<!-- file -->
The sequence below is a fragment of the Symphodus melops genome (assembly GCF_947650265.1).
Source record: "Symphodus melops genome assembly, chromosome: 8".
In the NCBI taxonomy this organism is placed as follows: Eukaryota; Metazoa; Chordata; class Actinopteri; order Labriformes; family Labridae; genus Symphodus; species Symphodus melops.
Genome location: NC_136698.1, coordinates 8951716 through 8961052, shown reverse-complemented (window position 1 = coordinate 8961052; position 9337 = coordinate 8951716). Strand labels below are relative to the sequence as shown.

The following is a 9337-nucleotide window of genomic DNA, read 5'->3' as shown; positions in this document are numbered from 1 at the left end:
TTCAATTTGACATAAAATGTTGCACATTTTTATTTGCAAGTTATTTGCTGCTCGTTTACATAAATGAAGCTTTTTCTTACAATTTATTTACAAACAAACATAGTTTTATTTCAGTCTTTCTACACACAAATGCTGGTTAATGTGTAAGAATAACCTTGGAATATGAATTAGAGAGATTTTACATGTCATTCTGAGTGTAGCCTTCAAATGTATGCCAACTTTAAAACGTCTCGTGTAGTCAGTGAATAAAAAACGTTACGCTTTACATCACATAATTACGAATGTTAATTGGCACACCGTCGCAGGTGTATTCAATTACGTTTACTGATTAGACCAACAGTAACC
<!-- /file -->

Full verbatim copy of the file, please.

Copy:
The sequence below is a fragment of the Symphodus melops genome (assembly GCF_947650265.1).
Source record: "Symphodus melops genome assembly, chromosome: 8".
In the NCBI taxonomy this organism is placed as follows: Eukaryota; Metazoa; Chordata; class Actinopteri; order Labriformes; family Labridae; genus Symphodus; species Symphodus melops.
Genome location: NC_136698.1, coordinates 8951716 through 8961052, shown reverse-complemented (window position 1 = coordinate 8961052; position 9337 = coordinate 8951716). Strand labels below are relative to the sequence as shown.

The following is a 9337-nucleotide window of genomic DNA, read 5'->3' as shown; positions in this document are numbered from 1 at the left end:
TTCAATTTGACATAAAATGTTGCACATTTTTATTTGCAAGTTATTTGCTGCTCGTTTACATAAATGAAGCTTTTTCTTACAATTTATTTACAAACAAACATAGTTTTATTTCAGTCTTTCTACACACAAATGCTGGTTAATGTGTAAGAATAACCTTGGAATATGAATTAGAGAGATTTTACATGTCATTCTGAGTGTAGCCTTCAAATGTATGCCAACTTTAAAACGTCTCGTGTAGTCAGTGAATAAAAAACGTTACGCTTTACATCACATAATTACGAATGTTAATTGGCACACCGTCGCAGGTGTATTCAATTACGTTTACTGATTAGACCAACAGTAACC